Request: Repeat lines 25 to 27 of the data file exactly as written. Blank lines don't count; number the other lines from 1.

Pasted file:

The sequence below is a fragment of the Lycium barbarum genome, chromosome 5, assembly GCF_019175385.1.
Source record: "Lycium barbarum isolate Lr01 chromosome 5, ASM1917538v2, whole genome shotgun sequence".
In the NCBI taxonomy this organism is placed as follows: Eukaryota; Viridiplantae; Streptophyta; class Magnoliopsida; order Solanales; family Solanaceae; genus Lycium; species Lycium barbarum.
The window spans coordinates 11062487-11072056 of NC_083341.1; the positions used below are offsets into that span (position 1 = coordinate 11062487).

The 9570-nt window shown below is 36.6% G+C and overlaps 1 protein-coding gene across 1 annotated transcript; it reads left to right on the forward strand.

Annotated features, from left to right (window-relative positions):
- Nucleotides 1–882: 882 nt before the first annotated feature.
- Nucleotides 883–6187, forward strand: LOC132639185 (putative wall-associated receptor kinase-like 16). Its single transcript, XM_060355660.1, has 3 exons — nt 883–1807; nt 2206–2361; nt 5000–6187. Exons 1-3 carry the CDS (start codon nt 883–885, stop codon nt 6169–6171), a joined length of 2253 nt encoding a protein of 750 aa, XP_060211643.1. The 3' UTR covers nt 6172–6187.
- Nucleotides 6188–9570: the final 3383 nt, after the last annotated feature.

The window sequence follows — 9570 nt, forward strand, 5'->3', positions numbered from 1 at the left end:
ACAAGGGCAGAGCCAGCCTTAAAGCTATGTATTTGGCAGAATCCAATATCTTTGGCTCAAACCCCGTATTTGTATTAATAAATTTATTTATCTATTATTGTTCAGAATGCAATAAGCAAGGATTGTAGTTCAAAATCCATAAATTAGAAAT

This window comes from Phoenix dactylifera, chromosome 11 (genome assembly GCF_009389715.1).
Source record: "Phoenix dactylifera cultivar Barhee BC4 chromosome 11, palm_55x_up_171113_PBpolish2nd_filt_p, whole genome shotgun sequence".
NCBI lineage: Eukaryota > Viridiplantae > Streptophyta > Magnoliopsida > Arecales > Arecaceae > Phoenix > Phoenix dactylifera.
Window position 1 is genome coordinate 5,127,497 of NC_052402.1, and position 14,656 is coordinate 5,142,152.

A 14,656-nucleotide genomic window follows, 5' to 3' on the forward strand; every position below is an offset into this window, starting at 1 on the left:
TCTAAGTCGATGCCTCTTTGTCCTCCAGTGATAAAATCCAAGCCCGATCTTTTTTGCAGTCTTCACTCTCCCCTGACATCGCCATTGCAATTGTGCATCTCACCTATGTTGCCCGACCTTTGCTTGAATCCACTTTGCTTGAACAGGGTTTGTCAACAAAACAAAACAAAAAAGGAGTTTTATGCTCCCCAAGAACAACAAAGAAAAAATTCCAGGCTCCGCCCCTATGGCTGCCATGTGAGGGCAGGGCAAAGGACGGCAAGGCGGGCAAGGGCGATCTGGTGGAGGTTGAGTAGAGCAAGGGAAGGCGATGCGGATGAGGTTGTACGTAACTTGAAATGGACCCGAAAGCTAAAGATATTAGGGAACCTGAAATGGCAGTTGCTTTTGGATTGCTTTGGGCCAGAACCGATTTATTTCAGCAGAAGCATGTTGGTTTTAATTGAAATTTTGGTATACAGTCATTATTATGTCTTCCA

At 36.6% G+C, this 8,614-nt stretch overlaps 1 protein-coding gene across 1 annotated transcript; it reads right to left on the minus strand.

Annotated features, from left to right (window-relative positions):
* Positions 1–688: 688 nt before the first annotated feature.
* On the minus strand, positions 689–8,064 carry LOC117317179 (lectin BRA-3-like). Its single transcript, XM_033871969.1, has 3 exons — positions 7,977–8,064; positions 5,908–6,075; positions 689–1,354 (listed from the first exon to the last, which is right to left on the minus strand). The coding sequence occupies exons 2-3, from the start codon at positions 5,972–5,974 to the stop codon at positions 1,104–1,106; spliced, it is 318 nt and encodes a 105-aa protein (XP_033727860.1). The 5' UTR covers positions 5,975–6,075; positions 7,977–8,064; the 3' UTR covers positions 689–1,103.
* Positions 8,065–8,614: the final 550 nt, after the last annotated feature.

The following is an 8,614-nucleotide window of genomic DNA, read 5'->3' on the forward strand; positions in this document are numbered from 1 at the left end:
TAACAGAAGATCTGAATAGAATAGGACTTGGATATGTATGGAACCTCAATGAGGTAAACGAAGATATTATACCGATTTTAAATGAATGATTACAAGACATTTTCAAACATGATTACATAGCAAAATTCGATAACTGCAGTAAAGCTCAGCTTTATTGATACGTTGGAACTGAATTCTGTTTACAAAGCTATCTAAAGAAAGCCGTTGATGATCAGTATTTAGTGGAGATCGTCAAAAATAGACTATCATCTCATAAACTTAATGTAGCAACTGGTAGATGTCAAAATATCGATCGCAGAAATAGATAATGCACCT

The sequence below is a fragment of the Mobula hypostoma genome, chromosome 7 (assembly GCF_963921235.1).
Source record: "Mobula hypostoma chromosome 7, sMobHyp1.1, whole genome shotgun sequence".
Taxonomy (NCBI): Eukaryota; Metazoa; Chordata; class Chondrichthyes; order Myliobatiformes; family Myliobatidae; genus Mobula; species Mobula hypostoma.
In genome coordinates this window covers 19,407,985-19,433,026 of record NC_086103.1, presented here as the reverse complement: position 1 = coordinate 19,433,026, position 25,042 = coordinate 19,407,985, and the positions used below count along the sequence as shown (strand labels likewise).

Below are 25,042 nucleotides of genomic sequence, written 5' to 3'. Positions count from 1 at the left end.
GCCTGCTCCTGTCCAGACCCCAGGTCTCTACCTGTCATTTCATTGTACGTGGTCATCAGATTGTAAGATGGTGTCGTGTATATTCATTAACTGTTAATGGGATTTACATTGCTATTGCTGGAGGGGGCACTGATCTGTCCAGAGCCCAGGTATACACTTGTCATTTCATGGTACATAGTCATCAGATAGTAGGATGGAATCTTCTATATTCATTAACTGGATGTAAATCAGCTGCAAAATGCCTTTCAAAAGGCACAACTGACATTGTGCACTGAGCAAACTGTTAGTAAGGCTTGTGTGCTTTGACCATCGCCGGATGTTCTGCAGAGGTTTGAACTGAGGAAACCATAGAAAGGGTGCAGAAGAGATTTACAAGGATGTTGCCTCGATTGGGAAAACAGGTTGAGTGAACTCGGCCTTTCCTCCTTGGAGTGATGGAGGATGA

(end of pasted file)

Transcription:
The sequence below is a fragment of the Mobula hypostoma genome, chromosome 7 (assembly GCF_963921235.1).
Source record: "Mobula hypostoma chromosome 7, sMobHyp1.1, whole genome shotgun sequence".
Taxonomy (NCBI): Eukaryota; Metazoa; Chordata; class Chondrichthyes; order Myliobatiformes; family Myliobatidae; genus Mobula; species Mobula hypostoma.